What's the easiest way to disable fields for some users?
I have a variable which gets set when a user logs in which sets $$Permissions to whatever they're allowed to do (add users, edit users, add tasks, edit tasks, etc.).
The permissions aren't linear, so, for example one teacher can edit courses, and another can enter cases, but most teachers can't do either, and admins can do anything. I could in theory have a few dozen "Privilege groups" and manually set which fields each one can use, but that would be a nightmare, so I want to do it on a script.
I tried adding a script trigger OnObjectEnter to deselect the field (go to object "logo") but it doesn't seem to happen until AFTER the pulldown gets changed, which sort of defeats the point.
One thing I've done in the past is turn the fields into buttons and add a script where I pass in a variable saying "go to this object if you have positions". Is there a cleaner way?
You can use the visibility settings (inspector) to make an object only visible for some groups (roles or 'Privilege groups' in file/define/security (or similar, no english system here) or any other criteria
We strongly recommend native FM accounts what means that You have 'roles' instead of any kind of the so-called 'Ersatz-Method' where for example FM fields describe the options for different users - but using the 'Ersatz-method' in some way can also be helpful.
Sometimes, we have native FM accounts but create some entries in some fields by login according to the specific role
We have solutions where different user (-groups) have different objects on a layout, done by visibility settings - a single layout might have a quite different look from the users perspective..
Thanks @Markus but with 9 different privileges there are 512, so just using "roles" won't work.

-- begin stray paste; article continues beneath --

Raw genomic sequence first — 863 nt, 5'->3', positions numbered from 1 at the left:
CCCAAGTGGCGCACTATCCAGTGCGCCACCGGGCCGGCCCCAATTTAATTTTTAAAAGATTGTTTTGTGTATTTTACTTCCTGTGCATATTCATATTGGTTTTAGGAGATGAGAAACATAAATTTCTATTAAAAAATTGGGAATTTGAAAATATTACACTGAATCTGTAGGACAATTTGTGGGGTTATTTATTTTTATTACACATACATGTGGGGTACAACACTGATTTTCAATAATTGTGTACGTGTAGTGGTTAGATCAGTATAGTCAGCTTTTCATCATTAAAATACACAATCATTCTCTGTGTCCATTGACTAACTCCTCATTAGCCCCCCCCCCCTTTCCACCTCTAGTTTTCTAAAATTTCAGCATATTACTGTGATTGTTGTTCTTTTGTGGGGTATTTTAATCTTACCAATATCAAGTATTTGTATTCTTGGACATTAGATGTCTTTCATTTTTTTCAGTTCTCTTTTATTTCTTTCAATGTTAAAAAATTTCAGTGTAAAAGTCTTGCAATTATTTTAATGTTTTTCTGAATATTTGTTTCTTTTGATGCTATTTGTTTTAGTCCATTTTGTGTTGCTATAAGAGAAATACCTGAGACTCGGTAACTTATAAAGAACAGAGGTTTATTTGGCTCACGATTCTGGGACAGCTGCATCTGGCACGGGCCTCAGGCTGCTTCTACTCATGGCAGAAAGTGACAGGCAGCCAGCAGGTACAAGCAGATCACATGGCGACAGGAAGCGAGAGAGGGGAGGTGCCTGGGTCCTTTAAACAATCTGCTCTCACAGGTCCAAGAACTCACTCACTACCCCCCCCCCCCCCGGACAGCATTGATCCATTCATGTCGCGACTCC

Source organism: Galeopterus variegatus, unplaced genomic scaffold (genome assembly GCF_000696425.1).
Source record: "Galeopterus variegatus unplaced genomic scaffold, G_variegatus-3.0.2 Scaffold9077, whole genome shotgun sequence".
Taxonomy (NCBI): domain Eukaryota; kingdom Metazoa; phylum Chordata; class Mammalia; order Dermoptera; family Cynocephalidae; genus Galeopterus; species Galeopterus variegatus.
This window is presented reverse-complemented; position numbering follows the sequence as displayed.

I usually do the visibility method you describe, where I have two copies of the field, one that's editable and one that's not and I hide the editable one from people who don't have permission, I was just hoping for a more elegant solution.
That's a good idea. They keep rethinking who has access to what and I can't see pulling out 20 fields and reprogramming all the SQL and layouts and scripts, but definitely something I'll keep in mind for the future.
This is actually an awesome idea.... next time I'll do better.
The hugely powerful but highly obscure security model can do this easily. You can restrict field view/edit/delete conditions based on anything you can write a calculation for. Dig down in your privilege set to custom access and you can quickly get overwhelmed by the immense granularity in what can be controlled for access.
On the negative side, these changes are obscure; wondering why something that should work, doesn’t, because you forgot or were unaware of a security restriction imposed, is often confounding, especially well after the action.
Side note: if you have a field with set up in the security model (say an employee pay rate only visible to that employee) hiding it is a trick; FM evaluates that field as “?” so a hide on that field for the question mark content removes the glaring eyesore.
Yes it is often both easier and less obscure to use a button bar segment with a label of the actual field and a popover with the field in it for editing. Then you have script control of who can access the popover AND the button press can fire a match field for a value list selection.